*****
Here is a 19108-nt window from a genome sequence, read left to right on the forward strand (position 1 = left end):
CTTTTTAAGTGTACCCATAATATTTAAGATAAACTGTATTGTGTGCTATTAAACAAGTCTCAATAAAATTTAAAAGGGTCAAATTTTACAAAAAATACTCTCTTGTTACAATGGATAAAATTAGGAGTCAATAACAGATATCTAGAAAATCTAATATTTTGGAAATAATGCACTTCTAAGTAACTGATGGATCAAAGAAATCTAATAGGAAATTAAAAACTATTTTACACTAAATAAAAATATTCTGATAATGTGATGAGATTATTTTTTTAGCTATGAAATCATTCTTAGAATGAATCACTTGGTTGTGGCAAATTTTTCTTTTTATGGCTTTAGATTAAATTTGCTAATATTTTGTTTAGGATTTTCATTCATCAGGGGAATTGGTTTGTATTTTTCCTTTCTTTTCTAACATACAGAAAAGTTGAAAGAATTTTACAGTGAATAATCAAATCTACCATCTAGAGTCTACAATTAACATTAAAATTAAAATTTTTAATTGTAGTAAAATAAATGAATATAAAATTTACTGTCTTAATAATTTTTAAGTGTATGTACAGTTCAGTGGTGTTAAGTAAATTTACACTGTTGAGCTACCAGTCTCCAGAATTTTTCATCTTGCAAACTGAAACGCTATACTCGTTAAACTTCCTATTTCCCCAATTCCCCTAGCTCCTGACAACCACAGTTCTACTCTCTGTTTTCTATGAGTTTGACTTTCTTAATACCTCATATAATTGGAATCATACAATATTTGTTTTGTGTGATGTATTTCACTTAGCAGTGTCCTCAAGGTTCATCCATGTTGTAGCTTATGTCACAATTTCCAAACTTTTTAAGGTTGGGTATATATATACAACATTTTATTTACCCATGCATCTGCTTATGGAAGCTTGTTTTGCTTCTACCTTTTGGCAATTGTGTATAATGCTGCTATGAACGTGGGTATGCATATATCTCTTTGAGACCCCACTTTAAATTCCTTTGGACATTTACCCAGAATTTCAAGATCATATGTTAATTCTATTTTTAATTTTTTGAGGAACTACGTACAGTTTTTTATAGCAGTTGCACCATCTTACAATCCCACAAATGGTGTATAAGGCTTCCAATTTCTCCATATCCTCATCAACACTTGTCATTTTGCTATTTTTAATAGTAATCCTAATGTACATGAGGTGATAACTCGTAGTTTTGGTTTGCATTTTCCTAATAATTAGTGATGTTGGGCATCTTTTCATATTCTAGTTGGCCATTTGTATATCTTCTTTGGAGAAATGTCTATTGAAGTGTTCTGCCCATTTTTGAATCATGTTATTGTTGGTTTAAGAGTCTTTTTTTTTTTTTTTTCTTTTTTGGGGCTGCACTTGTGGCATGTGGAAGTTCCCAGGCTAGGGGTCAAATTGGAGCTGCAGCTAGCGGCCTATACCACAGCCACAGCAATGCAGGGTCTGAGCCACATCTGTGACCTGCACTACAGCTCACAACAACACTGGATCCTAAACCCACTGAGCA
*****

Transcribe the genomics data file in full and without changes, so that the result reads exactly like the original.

Here is a 19108-nt window from a genome sequence, read left to right on the forward strand (position 1 = left end):
CTTTTTAAGTGTACCCATAATATTTAAGATAAACTGTATTGTGTGCTATTAAACAAGTCTCAATAAAATTTAAAAGGGTCAAATTTTACAAAAAATACTCTCTTGTTACAATGGATAAAATTAGGAGTCAATAACAGATATCTAGAAAATCTAATATTTTGGAAATAATGCACTTCTAAGTAACTGATGGATCAAAGAAATCTAATAGGAAATTAAAAACTATTTTACACTAAATAAAAATATTCTGATAATGTGATGAGATTATTTTTTTAGCTATGAAATCATTCTTAGAATGAATCACTTGGTTGTGGCAAATTTTTCTTTTTATGGCTTTAGATTAAATTTGCTAATATTTTGTTTAGGATTTTCATTCATCAGGGGAATTGGTTTGTATTTTTCCTTTCTTTTCTAACATACAGAAAAGTTGAAAGAATTTTACAGTGAATAATCAAATCTACCATCTAGAGTCTACAATTAACATTAAAATTAAAATTTTTAATTGTAGTAAAATAAATGAATATAAAATTTACTGTCTTAATAATTTTTAAGTGTATGTACAGTTCAGTGGTGTTAAGTAAATTTACACTGTTGAGCTACCAGTCTCCAGAATTTTTCATCTTGCAAACTGAAACGCTATACTCGTTAAACTTCCTATTTCCCCAATTCCCCTAGCTCCTGACAACCACAGTTCTACTCTCTGTTTTCTATGAGTTTGACTTTCTTAATACCTCATATAATTGGAATCATACAATATTTGTTTTGTGTGATGTATTTCACTTAGCAGTGTCCTCAAGGTTCATCCATGTTGTAGCTTATGTCACAATTTCCAAACTTTTTAAGGTTGGGTATATATATACAACATTTTATTTACCCATGCATCTGCTTATGGAAGCTTGTTTTGCTTCTACCTTTTGGCAATTGTGTATAATGCTGCTATGAACGTGGGTATGCATATATCTCTTTGAGACCCCACTTTAAATTCCTTTGGACATTTACCCAGAATTTCAAGATCATATGTTAATTCTATTTTTAATTTTTTGAGGAACTACGTACAGTTTTTTATAGCAGTTGCACCATCTTACAATCCCACAAATGGTGTATAAGGCTTCCAATTTCTCCATATCCTCATCAACACTTGTCATTTTGCTATTTTTAATAGTAATCCTAATGTACATGAGGTGATAACTCGTAGTTTTGGTTTGCATTTTCCTAATAATTAGTGATGTTGGGCATCTTTTCATATTCTAGTTGGCCATTTGTATATCTTCTTTGGAGAAATGTCTATTGAAGTGTTCTGCCCATTTTTGAATCATGTTATTGTTGGTTTAAGAGTCTTTTTTTTTTTTTTTTCTTTTTTGGGGCTGCACTTGTGGCATGTGGAAGTTCCCAGGCTAGGGGTCAAATTGGAGCTGCAGCTAGCGGCCTATACCACAGCCACAGCAATGCAGGGTCTGAGCCACATCTGTGACCTGCACTACAGCTCACAACAACACTGGATCCTAAACCCACTGAGCA